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An (Under) Appreciation

20th May 2015

Mark Mawston reflects on 'A View To A Kill', reclaiming some of the joy the film brought him from the mid '80s right through to today

MI6 logo By MI6 Staff
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There's a general consensus that three films vie for the title of "Best Bond". They are, according to most sources: 1964's "Goldfinger", 1963's "From Russia With Love" and 1969's "On Her Majesty's Secret Service". All are without doubt great films and strangely all feature in my 9 year old daughter's five favourite Bond films, which impresses me no end as she hasn't read the many articles dedicated to this subject that I have over the years. Although I still consider myself a huge Bond fan - and along with MI6's Matt Field I was a Consultant on the 50 years of 007 documentary, "Everything Or Nothing" - I have to say here and now that none of these films feature in my top five; the highest ranked is Majesty's. There's no Skyfall either and I think that Casino Royale is a far better and more accomplished film. No. To 007 purists, however, this perhaps won't be as shocking as one of the films that does feature in my top five: 1985's A View To A Kill. I can picture the many Moore-esque eyebrows being raised as I type.

It's never ceased to amaze me how much bad press this film gets, mostly from podcasts and other internet journalism that write it off because of the "consensus" that it is widely seen by some as one, if not the, weakest entries in the 007 series. Because of my dissenting voice, I thought it only appropriate to help MI6 celebrate the anniversary with a passionate look back at the 1985 bonanza. I'll not fight for why you should give it another chance, but instead explain why I still hold a candle for it after all these years, after so many other more statuesque attractions followed.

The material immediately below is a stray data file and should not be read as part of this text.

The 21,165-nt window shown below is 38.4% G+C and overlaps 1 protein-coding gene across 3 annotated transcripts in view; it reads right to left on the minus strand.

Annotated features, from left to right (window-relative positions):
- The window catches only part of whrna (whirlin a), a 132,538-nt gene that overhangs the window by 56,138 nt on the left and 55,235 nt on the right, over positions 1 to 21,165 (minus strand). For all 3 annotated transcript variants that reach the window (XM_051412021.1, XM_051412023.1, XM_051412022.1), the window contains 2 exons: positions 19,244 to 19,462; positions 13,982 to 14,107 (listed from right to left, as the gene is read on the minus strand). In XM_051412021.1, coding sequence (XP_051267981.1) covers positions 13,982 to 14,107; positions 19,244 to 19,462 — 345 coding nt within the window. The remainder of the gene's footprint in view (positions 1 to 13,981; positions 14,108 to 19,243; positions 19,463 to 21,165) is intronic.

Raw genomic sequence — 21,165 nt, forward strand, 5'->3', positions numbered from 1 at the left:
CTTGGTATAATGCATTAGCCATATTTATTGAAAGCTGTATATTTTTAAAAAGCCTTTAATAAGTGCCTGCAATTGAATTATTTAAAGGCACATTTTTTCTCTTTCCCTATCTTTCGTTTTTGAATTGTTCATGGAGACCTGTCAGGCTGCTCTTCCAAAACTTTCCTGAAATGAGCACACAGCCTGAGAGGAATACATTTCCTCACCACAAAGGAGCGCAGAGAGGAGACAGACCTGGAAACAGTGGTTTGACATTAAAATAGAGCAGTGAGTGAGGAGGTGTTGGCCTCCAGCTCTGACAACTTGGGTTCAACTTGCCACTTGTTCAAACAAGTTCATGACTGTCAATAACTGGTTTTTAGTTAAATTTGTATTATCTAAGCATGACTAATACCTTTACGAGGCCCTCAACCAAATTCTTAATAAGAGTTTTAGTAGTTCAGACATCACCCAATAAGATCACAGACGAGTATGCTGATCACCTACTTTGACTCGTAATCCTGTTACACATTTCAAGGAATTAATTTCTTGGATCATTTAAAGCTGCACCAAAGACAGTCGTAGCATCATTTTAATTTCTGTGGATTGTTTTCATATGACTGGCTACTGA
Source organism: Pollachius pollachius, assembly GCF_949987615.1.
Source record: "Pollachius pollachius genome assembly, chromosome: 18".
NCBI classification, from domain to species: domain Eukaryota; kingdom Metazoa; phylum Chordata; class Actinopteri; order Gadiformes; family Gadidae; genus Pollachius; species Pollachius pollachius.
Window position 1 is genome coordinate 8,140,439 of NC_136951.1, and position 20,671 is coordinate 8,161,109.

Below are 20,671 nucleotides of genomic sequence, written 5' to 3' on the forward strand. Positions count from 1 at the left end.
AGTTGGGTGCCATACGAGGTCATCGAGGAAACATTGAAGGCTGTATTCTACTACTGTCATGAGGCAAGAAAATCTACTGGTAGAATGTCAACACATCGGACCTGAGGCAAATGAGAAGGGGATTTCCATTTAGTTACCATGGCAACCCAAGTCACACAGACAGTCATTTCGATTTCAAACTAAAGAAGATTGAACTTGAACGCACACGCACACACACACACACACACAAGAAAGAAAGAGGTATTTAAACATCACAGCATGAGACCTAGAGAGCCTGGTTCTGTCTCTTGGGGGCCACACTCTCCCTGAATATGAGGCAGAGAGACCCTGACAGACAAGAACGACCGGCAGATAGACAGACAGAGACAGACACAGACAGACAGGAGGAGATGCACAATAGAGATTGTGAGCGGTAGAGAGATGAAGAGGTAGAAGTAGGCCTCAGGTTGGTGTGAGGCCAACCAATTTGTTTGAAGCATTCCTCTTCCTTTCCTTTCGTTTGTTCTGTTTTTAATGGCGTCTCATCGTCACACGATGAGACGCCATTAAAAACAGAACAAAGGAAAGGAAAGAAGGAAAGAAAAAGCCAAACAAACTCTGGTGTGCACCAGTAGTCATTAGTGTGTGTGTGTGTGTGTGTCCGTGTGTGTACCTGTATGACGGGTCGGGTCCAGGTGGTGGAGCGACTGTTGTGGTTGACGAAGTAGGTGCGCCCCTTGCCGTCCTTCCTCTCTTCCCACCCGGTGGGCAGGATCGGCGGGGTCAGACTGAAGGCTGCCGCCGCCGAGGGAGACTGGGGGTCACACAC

First, let's address the key fact why most people find this film low-key and a little slow: Bond himself.

Roger Moore in A View To A Kill

At the age of 57 many, including Roger Moore himself, were saying he was too old for the part. The fact is Roger Moore had never been the "action" Bond - just look at the stunt doubles used in the running scenes in the one Bond film crying out to be remake correctly: "The Man With The Golden Gun". I don't think I'm in a minority here when I say this, along with "Quantum Of Solace", are Bond films I wouldn't miss if I never saw them again. No. Roger was the smooth, subtle, erudite Bond and he exudes all these characteristics in "A View To A Kill. Let's be honest, I would be overjoyed to look like Moore at that age (although its well documented that Sir Roger had a nip and a tuck when he had his famous mole removed between this and the previous film, "Octopussy"). Jokes about Moore's age had been prevalent in the movies before this: for instance, when in 1981's "For Your Eyes Only", Moore's Bond offers to buy young ice skater Bibi Dahl an icecream, rejecting her more amorous advances. This was based on the true fact that Moore found out he was closer in age to the actresses Mother than hers. As ever, Roger was his own greatest critic, even when it wasn't needed, once telling TV host Terry Wogan that the British press were obsessed with age by giving the host a faux TV commentary of his arrival at the premier of that film later that week "Roger Moore, 53, arrives in his 7 year old Bentley...".

The key fact is that, like Dr. Who, it's the first actor you see portraying the character that becomes the one you think of as your Bond. Although I think that Connery (like the publicity for "You Only Live Twice" pronounced) IS James Bond, Moore is my favourite. It's like your favourite albums; you know that others by the same artist are better but they are not necessarily your favourite! Although my daughter has taste beyond her years, her favourite Bond is Roger, largely because "Moonraker" was the first film I let her watch, as most fans will probably do with their kids. It's the safe option. Or is it? Allow me a little aside.